Have you ever witnessed or been part of medical history in the making? If so, please explain.

I think the paradigm shifting developments in HCV are in fact part of medical history in the making. I doubt I will ever see again in my career such dramatic changes in clinical practice; in fact, most of us never to get experience such dramatic changes in clinical practice and impact on a disease. I truly feel lucky that I entered this field when I did.

What’s up next for you?

My research focuses on developing metabolomic/proteomic and immunologic biomarkers of severe non-AIDS diseases occurring in patients with HIV/HCV with a particular focus on investigating changes in these biomarkers with treatment-induced clearance of HCV as a means to understand the impact of viral co-infections in HIV and non-AIDS-related disease pathogenesis. I have also been lucky enough to have the opportunity to work with several groups, both global and national, to expand HCV treatment access and to educate providers on the treatment of HCV in low- and middle-income countries.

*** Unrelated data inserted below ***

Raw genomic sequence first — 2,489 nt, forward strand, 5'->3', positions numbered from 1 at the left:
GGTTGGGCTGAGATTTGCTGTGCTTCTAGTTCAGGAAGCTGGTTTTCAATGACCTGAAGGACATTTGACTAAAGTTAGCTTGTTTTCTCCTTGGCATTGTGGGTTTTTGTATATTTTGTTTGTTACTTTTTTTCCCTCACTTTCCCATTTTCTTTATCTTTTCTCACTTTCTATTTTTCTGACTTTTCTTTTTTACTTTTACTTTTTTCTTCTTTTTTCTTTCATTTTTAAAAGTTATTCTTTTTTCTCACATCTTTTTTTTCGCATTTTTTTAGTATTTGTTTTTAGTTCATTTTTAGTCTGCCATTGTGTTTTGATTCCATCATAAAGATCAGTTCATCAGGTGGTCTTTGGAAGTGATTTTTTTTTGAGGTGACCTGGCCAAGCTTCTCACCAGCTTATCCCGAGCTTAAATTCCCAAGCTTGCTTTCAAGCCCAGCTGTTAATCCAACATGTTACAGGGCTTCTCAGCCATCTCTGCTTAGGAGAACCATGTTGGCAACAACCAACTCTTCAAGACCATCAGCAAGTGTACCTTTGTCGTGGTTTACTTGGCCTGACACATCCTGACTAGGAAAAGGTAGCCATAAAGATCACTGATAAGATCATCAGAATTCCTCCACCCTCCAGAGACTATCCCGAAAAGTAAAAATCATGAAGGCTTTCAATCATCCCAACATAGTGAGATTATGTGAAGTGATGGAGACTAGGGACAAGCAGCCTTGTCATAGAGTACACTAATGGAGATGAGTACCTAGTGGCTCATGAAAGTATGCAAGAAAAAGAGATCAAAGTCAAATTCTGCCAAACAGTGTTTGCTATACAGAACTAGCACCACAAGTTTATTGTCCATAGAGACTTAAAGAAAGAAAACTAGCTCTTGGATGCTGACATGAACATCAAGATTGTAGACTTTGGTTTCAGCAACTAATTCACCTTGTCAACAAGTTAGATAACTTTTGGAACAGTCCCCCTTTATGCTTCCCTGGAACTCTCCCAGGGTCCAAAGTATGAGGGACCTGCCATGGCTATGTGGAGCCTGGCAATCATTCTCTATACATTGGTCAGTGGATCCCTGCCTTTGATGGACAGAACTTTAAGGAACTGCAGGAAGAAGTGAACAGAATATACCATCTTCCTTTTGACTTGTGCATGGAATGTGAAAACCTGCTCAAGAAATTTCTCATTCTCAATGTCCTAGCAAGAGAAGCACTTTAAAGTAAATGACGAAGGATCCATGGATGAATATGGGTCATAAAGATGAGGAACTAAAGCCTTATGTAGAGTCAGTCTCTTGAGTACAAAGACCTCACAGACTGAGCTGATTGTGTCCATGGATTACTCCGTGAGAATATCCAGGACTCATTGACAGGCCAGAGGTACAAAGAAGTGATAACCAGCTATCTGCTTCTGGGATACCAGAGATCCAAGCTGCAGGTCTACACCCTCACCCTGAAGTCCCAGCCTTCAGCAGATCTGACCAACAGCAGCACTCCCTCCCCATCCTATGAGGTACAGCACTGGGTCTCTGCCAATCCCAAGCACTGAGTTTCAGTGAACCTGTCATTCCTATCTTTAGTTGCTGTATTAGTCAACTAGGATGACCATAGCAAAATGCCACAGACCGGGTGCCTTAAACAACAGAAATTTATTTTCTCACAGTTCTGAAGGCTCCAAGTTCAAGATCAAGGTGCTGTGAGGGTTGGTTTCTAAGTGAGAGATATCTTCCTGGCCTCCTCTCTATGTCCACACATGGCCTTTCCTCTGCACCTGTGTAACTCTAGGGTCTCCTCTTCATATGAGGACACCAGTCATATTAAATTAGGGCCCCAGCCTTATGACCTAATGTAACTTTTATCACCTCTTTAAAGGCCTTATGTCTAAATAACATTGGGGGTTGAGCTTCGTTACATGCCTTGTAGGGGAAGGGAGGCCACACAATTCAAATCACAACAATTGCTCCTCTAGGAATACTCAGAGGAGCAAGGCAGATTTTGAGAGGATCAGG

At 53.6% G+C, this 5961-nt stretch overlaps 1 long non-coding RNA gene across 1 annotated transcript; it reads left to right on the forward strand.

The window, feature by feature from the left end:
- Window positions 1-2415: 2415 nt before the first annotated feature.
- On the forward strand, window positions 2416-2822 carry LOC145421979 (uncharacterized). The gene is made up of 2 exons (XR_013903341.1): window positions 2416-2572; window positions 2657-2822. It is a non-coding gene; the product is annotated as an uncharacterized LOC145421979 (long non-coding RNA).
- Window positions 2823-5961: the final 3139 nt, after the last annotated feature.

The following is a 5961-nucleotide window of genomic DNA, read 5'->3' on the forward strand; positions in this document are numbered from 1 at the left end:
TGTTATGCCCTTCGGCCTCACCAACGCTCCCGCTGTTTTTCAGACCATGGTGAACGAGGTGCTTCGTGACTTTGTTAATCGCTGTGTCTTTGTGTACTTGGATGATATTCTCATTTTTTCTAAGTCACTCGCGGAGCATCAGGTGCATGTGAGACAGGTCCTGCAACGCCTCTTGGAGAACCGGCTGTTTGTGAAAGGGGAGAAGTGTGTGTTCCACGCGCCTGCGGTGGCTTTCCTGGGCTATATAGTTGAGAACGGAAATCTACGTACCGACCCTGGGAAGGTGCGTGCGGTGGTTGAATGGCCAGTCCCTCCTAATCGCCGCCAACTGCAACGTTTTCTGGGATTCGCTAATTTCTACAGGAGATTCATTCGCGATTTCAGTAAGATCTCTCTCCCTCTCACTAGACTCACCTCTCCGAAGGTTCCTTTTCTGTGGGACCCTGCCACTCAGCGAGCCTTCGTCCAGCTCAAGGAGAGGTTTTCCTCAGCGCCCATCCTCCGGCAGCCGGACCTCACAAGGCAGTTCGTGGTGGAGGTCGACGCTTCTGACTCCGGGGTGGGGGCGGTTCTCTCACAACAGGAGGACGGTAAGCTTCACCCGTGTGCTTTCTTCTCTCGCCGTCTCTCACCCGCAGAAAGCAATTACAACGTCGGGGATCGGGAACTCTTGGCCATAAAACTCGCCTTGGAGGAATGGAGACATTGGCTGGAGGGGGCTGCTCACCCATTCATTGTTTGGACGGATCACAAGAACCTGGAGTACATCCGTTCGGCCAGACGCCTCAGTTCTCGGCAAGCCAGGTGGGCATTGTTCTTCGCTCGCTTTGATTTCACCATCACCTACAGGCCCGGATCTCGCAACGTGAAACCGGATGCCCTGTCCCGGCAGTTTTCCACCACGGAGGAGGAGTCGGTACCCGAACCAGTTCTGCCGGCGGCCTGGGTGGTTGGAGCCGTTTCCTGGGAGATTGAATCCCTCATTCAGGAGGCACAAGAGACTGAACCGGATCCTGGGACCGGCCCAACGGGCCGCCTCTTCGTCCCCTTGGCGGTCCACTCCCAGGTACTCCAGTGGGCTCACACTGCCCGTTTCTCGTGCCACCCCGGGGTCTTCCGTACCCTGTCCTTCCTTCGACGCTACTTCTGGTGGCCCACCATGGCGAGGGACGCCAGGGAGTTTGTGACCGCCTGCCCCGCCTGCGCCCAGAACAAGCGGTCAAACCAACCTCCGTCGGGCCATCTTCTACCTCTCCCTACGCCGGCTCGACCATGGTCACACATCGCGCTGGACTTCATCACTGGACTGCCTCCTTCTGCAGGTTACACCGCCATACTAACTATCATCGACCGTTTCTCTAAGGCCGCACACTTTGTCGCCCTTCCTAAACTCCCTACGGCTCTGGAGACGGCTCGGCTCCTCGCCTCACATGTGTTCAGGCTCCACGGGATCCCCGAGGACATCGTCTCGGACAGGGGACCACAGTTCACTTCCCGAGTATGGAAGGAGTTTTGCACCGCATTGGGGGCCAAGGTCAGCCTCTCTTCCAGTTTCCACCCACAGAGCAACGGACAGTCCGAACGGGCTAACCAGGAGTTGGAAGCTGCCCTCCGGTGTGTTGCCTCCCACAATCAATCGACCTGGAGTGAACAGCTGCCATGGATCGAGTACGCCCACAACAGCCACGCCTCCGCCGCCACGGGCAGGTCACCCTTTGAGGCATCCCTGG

What are your hobbies besides practicing medicine?

My list of hobbies changed dramatically almost 4 years ago when my twin daughters were born; now everything else is lower on the priority list. My husband and I both love biking, hiking, snowboarding and we can’t wait until we can get our girls out on the trails and the slopes. My girls make me a better person.

Who has had the greatest influence on your career?

I can’t say I have one single great influence; I am a prime example of wonderful and successful mentorship. My first great mentor was William E. Bentley, MD, a fantastic scientist in the engineering school at University of Maryland where I completed my undergraduate education and who really hooked me on a research career. From there, the list of fantastic mentors is long but worth mentioning: John G. McHutchison, MD; Charles B. Hicks, MD; Andrew J. Muir, MD, MPH; G. Ralph Corey, MD; and Keyur Patel, MD. Without mentors there is not great accomplishment.

In this issue, HCV Next asks five questions of Susanna Naggie, MD, MHS, associate professor of medicine at Duke University School of Medicine.